(45 ft of water) in what many would call a reef adjacent to the 
habitat. We picked a flat area to drill so as to avoid the scattered 
100-year-old heads and large sponges. We found that what had 
accumulated there in the past 6 to 7 thousand years was  just 6 
inches thick!! The rest of the underlying core consisted of a soil 
stone-capped Pleistocene reef that had formed more than 80,000 years 
ago. It had been dry land for many thousands of years until about 
7,000 years ago.  A 6-inch coating of reef material (gorgonians, 
algae, sponges, etc.) is what geologists would normally call a hard 
bottom community or more technically a biostrome. That's not a reef! 
No ships, anchors, sewage, etc., prevented that biological community 
from growing up to the surface. So with all that background 
information...and there is much more... I seriously question whether 
the usual suspects have been the major cause of coral demise during 
the past 30 years. Remember the same demise has occurred around tiny 
Caribbean islands where there are very few if any people. Scientists 
at the San Salvador research Lab in the Bahamas watched their 
Acropora thickets die within months in 1983. Diadema died throughout 
the Caribbean at about the same time and diseases affected seafans 
simultaneously. There is just a lot we don't know but the public and 
some scientists keep beating the drums for action and agencies and 
foundations  keep moving in and making promises. They also compete 
with each other for limited funds. Truth is we just don't know what 
has been repeatedly killing corals for the past 6,000 years so how 
can we be so sure we know what has been killing them in the past 30 
       And then there is the experience factor to consider. I grew up 
in the Keys/Miami area and started diving in 1950, I was a 
spearfisherman like most everyone who started diving back then. I did 
my share of damage to the fish population. While diving we seldom saw 
other boats and if we did they were not other divers. Only a few 
crazies did what we were doing. I also worked as a diver on a salvage 
boat...yes we used dynamite to salvage iron ($65 dollars a ton and 
coral encrusted lead and brass up to 35 cents per lb) from turn of 
the century wrecks. Remember corals were healthy and concern for 
coral reefs was still many years in the future. When I stopped doing 
all that around 1960 I began measuring coral growth rates. I can 
honestly say that back then you could stomp, break, and even dynamite 
around live corals and they would began healing in days. A little 
later we documented that hurricanes Donna, and Betsy, devastated 
reefs on a grand scale. They reduced wide expanses of live coral to 
rubble but they came right back! It was not until Hurricane Gilbert 
hit Jamaica in the early 1980s that corals no longer recovered. Its 
been that way throughout the Caribbean ever since. Yes, the 
combination of hurricanes and lobster traps is an especially deadly 
combination. They move all over the place smashing corals as they 
thrash about (also make big holes in turtle grass beds) but they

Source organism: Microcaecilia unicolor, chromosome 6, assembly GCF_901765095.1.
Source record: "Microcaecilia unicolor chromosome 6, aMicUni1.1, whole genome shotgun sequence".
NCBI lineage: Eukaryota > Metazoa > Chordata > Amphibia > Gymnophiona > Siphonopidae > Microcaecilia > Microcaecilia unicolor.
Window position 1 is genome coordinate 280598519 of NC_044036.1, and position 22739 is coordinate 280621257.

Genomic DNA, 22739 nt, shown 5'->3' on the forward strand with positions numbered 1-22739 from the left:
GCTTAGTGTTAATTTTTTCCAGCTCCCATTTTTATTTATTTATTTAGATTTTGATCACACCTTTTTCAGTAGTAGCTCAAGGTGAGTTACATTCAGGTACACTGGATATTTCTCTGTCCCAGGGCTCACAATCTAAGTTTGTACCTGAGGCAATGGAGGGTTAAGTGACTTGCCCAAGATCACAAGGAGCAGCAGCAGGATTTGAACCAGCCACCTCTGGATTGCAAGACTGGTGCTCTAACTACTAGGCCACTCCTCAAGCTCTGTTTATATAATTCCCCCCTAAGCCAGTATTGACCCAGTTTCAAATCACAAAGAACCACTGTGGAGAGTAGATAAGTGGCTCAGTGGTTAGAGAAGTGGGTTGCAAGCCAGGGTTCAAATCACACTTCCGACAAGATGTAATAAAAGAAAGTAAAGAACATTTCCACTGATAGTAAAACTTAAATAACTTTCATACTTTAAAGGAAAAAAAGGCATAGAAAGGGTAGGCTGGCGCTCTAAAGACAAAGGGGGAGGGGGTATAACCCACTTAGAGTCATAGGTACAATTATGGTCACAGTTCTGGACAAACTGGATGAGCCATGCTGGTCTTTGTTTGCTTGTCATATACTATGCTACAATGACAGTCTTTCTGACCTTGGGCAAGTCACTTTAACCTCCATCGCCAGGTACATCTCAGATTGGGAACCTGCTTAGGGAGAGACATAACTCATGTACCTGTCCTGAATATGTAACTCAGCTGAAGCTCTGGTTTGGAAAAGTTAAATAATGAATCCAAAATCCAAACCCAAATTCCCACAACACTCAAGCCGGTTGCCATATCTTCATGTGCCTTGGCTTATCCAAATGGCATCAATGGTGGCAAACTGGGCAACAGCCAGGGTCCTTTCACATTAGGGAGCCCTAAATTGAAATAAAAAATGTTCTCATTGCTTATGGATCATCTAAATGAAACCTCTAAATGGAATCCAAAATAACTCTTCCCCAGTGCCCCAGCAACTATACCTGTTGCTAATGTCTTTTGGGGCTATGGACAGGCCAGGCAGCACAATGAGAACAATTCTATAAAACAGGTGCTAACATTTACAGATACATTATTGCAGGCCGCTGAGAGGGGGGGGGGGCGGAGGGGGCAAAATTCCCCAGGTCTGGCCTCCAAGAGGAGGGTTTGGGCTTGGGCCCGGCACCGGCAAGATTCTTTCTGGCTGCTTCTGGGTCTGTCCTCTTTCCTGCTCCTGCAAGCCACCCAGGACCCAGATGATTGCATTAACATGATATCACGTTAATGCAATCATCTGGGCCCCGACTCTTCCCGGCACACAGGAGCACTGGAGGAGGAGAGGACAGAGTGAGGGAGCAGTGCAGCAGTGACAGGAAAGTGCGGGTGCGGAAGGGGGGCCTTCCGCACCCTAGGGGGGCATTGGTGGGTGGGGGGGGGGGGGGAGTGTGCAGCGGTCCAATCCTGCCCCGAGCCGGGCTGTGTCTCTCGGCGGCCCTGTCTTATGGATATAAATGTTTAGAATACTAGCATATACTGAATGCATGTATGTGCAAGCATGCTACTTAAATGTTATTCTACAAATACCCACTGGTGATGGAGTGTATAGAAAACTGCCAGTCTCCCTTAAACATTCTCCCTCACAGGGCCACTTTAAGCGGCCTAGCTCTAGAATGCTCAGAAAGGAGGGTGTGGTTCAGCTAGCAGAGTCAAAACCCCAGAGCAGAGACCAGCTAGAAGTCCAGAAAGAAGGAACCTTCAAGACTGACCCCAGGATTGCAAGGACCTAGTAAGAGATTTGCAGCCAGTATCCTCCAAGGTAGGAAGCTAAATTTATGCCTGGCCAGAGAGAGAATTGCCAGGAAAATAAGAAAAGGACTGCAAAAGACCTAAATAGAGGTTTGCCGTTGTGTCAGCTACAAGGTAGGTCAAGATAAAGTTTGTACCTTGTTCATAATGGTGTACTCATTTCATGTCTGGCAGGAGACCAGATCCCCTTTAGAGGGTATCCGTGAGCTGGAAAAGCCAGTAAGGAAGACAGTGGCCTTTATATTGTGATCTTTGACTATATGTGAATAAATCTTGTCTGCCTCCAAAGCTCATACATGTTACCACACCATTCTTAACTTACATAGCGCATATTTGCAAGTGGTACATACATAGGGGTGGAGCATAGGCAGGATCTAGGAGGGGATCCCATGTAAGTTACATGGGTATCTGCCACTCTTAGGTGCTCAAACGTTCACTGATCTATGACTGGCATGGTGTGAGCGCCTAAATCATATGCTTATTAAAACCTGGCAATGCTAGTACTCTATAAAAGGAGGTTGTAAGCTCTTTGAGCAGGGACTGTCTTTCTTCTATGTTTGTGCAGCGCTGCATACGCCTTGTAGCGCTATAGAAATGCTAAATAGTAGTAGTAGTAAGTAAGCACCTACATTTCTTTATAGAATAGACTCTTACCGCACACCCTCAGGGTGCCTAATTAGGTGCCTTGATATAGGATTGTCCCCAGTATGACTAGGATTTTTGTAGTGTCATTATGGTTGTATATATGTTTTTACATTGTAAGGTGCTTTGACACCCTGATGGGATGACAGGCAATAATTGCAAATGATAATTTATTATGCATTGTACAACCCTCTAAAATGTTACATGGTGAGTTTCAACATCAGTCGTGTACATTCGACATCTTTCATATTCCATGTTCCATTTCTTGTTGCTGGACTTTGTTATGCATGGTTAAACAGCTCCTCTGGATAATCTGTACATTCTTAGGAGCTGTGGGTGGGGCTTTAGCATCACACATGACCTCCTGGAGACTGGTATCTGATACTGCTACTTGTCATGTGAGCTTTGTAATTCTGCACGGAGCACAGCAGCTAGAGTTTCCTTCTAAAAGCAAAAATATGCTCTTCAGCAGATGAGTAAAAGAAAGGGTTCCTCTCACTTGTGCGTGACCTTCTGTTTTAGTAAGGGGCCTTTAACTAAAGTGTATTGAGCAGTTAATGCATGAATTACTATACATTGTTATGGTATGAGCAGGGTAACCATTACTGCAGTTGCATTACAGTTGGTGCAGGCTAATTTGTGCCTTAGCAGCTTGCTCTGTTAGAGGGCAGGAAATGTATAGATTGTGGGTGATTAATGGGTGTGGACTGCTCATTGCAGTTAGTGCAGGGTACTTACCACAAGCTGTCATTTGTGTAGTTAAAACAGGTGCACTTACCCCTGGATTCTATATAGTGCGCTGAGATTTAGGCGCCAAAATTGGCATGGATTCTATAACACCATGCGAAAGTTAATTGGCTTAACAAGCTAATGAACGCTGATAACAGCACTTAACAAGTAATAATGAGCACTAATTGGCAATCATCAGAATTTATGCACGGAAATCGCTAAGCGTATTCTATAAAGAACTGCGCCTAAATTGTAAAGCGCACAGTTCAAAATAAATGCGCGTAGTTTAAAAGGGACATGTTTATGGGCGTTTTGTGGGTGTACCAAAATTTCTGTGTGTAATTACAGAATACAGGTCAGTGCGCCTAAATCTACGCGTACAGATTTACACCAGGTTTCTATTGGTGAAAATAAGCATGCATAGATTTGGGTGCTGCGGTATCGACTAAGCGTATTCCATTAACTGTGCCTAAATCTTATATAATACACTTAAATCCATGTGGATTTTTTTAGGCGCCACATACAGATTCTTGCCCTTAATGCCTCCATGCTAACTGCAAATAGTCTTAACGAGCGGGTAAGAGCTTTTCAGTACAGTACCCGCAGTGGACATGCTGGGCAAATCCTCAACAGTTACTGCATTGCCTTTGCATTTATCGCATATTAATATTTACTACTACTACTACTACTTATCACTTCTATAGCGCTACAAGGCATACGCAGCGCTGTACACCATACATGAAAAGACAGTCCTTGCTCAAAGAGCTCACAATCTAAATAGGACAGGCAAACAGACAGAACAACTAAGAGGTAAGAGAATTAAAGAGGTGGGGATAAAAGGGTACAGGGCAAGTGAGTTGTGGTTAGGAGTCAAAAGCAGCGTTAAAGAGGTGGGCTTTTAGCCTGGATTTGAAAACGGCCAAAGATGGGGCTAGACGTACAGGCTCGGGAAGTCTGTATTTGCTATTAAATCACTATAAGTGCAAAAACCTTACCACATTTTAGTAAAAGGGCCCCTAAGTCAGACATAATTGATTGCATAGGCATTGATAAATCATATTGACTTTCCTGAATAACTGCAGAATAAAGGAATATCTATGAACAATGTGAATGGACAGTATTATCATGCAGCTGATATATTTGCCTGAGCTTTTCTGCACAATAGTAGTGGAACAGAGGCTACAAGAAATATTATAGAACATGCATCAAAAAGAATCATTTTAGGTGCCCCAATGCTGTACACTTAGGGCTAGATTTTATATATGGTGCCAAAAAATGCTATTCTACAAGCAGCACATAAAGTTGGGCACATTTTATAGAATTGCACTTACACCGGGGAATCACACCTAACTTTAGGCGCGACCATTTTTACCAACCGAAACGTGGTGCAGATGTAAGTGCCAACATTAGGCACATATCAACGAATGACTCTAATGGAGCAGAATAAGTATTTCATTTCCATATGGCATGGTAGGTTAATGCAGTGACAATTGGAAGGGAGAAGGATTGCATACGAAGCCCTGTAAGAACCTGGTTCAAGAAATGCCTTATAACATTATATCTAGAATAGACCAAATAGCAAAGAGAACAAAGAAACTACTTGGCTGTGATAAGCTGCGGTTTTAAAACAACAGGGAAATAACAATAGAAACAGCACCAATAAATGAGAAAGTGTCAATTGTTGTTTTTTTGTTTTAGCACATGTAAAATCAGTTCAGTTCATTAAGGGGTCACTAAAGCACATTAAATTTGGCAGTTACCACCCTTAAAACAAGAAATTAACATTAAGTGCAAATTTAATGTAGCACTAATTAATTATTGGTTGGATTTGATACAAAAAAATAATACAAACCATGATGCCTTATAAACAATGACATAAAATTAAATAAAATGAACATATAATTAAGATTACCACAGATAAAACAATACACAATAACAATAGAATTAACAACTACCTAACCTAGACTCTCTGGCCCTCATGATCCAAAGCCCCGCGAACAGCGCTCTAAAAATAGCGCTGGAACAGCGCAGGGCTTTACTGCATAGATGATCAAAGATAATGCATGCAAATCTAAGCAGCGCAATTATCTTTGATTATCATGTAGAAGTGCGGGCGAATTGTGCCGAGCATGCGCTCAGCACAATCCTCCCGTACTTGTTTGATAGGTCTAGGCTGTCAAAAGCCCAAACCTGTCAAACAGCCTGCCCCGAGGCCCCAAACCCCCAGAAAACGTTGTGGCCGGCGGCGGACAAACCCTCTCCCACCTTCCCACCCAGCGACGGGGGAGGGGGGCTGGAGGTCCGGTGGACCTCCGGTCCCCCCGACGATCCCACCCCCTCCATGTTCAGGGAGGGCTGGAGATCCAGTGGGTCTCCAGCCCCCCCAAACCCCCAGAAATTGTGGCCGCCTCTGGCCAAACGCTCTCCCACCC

still recovered before the late 1970s. Many traps remain on the reefs 
and grass beds long after the season is over. And there are many more 
than in the 1950s through early 1970s. State and federal laws prevent 
anyone or government agencies from removing them.
      Of course fish and lobster grow larger in MPAs but unfortunately 
they do little for the corals. The corals in MPA's just keep on 
dying.  So in conclusion my observation and just about anybody who 
has been diving for more then 40 years in Florida is that the turning 
point came in the late 70s and early 1980s. I have documented this 
coral demise with serial photographs of individual corals starting as 
early as 1959. Corals remain sickly and continue to die and average 
coral cover on the outer reef tract is now under 10%. We still don't 
know why corals continue to die and the research needed to find out 
why is not likely to be funded by those preaching doom and gloom. If 
you have ideas just get out there and do it and then publish your 
     For reasons we do not understand the greatest percentage of 
corals per unit area are on inshore patches in the lower keys where 
visibility is seldom greater than 20 ft and very often less than 5 
ft. How do we explain that?  Isn't continually turbid water supposed 
to kill corals? I agree that anchors and groundings do the reefs no 
good however they are the visible and highly publicized events that 
keep the bureaucracies humming. Sorry I have to sound so negative 
with this rant. I suppose its just what people do when they can look 
back with 20-20 hindsight.  And just think this all started over a 
silly issue about sunscreen and lead diving weights.  Best Wishes and 
happy Holidays, Gene


No Rocks, No Water, No Ecosystem (EAS)
------------------------------------ -----------------------------------
E. A. Shinn, Courtesy Professor
University of South Florida
Marine Science Center (room 204)
140 Seventh Avenue South
St. Petersburg, FL 33701
<eshinn at marine.usf.edu>
Tel 727 553-1158----------------------------------